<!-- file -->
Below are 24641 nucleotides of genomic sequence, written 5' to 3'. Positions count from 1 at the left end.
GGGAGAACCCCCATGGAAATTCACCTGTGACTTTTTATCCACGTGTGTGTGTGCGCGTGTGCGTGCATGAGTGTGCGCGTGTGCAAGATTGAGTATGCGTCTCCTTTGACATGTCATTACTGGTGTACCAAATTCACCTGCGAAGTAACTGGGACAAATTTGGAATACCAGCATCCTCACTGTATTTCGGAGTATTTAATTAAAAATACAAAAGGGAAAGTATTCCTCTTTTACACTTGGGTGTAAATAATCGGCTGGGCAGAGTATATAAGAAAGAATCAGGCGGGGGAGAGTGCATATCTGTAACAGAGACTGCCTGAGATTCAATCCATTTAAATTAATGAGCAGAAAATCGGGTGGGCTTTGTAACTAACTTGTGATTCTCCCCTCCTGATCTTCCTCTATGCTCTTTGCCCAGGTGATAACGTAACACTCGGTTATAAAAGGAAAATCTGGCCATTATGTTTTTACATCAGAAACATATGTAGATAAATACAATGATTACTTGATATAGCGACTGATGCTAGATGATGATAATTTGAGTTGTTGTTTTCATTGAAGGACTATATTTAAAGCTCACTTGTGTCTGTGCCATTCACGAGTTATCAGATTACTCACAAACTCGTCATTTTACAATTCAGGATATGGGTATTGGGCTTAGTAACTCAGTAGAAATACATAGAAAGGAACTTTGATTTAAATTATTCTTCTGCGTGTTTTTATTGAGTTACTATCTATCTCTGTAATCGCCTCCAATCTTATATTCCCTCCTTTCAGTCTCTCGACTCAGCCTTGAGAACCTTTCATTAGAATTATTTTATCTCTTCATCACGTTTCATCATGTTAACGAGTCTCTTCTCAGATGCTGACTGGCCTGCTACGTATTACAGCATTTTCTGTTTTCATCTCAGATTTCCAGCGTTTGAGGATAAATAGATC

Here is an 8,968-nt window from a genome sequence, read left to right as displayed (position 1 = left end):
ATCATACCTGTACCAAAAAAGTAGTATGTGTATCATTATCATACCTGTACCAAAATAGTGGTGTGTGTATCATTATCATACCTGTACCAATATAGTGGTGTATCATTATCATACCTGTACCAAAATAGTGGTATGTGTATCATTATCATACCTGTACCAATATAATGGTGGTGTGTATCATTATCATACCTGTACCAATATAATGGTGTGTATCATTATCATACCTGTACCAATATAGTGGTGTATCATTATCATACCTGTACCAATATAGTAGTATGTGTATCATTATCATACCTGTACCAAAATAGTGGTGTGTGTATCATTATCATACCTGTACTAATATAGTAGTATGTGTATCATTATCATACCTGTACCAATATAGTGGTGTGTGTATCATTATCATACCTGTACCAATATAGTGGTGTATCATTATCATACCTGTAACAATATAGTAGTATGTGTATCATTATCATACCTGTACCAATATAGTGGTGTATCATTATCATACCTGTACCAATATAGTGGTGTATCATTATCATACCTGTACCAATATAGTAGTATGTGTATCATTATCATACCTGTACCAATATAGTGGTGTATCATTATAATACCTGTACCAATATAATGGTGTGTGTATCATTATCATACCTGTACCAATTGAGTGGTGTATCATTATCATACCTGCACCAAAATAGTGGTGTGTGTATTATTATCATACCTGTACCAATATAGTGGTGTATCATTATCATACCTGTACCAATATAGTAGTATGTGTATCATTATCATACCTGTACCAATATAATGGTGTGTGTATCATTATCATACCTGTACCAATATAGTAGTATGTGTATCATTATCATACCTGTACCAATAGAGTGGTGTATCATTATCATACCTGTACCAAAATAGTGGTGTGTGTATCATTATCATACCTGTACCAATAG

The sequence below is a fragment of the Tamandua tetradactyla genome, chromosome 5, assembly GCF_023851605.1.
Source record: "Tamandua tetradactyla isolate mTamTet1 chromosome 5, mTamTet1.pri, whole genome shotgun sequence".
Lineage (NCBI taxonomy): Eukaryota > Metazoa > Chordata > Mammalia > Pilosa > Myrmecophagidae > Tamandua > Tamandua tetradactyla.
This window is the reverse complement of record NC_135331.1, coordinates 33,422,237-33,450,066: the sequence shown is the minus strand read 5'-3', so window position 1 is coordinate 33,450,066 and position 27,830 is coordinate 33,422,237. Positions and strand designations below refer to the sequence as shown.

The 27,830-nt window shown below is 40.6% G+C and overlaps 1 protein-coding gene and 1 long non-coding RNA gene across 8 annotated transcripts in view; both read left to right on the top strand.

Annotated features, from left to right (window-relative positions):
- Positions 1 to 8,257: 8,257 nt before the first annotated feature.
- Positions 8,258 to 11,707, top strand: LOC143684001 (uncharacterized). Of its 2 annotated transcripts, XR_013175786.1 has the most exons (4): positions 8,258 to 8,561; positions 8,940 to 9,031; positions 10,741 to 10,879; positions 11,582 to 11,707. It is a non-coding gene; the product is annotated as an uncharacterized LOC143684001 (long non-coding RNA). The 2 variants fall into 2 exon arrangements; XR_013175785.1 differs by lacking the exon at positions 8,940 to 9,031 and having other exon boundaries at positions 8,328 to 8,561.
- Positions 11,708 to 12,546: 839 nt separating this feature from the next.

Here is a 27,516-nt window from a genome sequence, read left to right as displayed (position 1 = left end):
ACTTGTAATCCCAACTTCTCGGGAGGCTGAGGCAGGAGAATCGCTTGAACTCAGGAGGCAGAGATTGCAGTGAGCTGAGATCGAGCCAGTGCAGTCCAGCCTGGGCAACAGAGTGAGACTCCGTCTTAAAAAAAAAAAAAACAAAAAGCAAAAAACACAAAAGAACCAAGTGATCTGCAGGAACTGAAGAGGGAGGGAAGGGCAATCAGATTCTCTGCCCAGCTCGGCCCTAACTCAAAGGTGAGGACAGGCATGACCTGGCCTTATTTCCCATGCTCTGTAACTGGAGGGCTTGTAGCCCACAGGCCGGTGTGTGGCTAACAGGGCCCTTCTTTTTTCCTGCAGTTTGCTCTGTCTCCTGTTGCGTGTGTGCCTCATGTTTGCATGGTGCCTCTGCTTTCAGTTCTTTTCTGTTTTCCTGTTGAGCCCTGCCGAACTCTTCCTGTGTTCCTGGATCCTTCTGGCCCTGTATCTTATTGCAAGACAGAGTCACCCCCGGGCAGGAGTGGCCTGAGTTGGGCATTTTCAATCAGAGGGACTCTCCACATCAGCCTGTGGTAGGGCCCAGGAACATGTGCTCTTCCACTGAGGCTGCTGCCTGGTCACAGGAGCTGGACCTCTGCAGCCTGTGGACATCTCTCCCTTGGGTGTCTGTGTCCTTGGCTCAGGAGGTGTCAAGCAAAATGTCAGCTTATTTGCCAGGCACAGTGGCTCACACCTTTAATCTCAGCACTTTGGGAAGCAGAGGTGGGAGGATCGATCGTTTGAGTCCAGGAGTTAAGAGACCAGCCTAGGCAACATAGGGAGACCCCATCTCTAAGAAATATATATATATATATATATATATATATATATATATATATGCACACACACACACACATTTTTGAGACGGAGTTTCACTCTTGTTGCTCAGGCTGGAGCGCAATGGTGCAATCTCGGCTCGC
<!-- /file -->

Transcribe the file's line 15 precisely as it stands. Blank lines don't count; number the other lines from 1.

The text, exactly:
ACTTGTAATCCCAACTTCTCGGGAGGCTGAGGCAGGAGAATCGCTTGAACTCAGGAGGCAGAGATTGCAGTGAGCTGAGATCGAGCCAGTGCAGTCCAGCCTGGGCAACAGAGTGAGACTCCGTCTTAAAAAAAAAAAAAACAAAAAGCAAAAAACACAAAAGAACCAAGTGATCTGCAGGAACTGAAGAGGGAGGGAAGGGCAATCAGATTCTCTGCCCAGCTCGGCCCTAACTCAAAGGTGAGGACAGGCATGACCTGGCCTTATTTCCCATGCTCTGTAACTGGAGGGCTTGTAGCCCACAGGCCGGTGTGTGGCTAACAGGGCCCTTCTTTTTTCCTGCAGTTTGCTCTGTCTCCTGTTGCGTGTGTGCCTCATGTTTGCATGGTGCCTCTGCTTTCAGTTCTTTTCTGTTTTCCTGTTGAGCCCTGCCGAACTCTTCCTGTGTTCCTGGATCCTTCTGGCCCTGTATCTTATTGCAAGACAGAGTCACCCCCGGGCAGGAGTGGCCTGAGTTGGGCATTTTCAATCAGAGGGACTCTCCACATCAGCCTGTGGTAGGGCCCAGGAACATGTGCTCTTCCACTGAGGCTGCTGCCTGGTCACAGGAGCTGGACCTCTGCAGCCTGTGGACATCTCTCCCTTGGGTGTCTGTGTCCTTGGCTCAGGAGGTGTCAAGCAAAATGTCAGCTTATTTGCCAGGCACAGTGGCTCACACCTTTAATCTCAGCACTTTGGGAAGCAGAGGTGGGAGGATCGATCGTTTGAGTCCAGGAGTTAAGAGACCAGCCTAGGCAACATAGGGAGACCCCATCTCTAAGAAATATATATATATATATATATATATATATATATATATATATGCACACACACACACACATTTTTGAGACGGAGTTTCACTCTTGTTGCTCAGGCTGGAGCGCAATGGTGCAATCTCGGCTCGC